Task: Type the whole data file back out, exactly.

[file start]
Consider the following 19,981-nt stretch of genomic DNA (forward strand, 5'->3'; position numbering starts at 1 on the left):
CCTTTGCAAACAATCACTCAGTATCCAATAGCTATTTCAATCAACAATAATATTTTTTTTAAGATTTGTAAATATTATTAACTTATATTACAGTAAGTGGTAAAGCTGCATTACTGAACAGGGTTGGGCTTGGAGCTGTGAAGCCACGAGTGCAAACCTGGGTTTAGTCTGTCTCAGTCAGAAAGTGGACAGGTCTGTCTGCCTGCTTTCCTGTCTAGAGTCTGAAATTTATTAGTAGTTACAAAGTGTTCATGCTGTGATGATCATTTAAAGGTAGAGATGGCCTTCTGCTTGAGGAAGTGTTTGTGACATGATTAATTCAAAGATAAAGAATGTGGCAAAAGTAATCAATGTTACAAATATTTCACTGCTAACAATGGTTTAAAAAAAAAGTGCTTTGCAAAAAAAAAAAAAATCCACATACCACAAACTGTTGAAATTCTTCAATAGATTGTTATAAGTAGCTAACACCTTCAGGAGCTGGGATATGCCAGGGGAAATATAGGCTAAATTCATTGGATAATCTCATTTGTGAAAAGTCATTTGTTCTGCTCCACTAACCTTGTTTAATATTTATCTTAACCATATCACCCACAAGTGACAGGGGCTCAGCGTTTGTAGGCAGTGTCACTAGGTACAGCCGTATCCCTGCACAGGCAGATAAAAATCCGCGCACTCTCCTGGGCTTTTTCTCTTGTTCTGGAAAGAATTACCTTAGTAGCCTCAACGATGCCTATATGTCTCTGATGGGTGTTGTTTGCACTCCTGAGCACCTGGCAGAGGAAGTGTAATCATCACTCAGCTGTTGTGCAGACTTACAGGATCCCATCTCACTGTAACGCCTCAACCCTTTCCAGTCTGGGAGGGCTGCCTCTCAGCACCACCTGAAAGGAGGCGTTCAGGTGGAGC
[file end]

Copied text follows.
Consider the following 19,981-nt stretch of genomic DNA (forward strand, 5'->3'; position numbering starts at 1 on the left):
CCTTTGCAAACAATCACTCAGTATCCAATAGCTATTTCAATCAACAATAATATTTTTTTTAAGATTTGTAAATATTATTAACTTATATTACAGTAAGTGGTAAAGCTGCATTACTGAACAGGGTTGGGCTTGGAGCTGTGAAGCCACGAGTGCAAACCTGGGTTTAGTCTGTCTCAGTCAGAAAGTGGACAGGTCTGTCTGCCTGCTTTCCTGTCTAGAGTCTGAAATTTATTAGTAGTTACAAAGTGTTCATGCTGTGATGATCATTTAAAGGTAGAGATGGCCTTCTGCTTGAGGAAGTGTTTGTGACATGATTAATTCAAAGATAAAGAATGTGGCAAAAGTAATCAATGTTACAAATATTTCACTGCTAACAATGGTTTAAAAAAAAAGTGCTTTGCAAAAAAAAAAAAAATCCACATACCACAAACTGTTGAAATTCTTCAATAGATTGTTATAAGTAGCTAACACCTTCAGGAGCTGGGATATGCCAGGGGAAATATAGGCTAAATTCATTGGATAATCTCATTTGTGAAAAGTCATTTGTTCTGCTCCACTAACCTTGTTTAATATTTATCTTAACCATATCACCCACAAGTGACAGGGGCTCAGCGTTTGTAGGCAGTGTCACTAGGTACAGCCGTATCCCTGCACAGGCAGATAAAAATCCGCGCACTCTCCTGGGCTTTTTCTCTTGTTCTGGAAAGAATTACCTTAGTAGCCTCAACGATGCCTATATGTCTCTGATGGGTGTTGTTTGCACTCCTGAGCACCTGGCAGAGGAAGTGTAATCATCACTCAGCTGTTGTGCAGACTTACAGGATCCCATCTCACTGTAACGCCTCAACCCTTTCCAGTCTGGGAGGGCTGCCTCTCAGCACCACCTGAAAGGAGGCGTTCAGGTGGAGC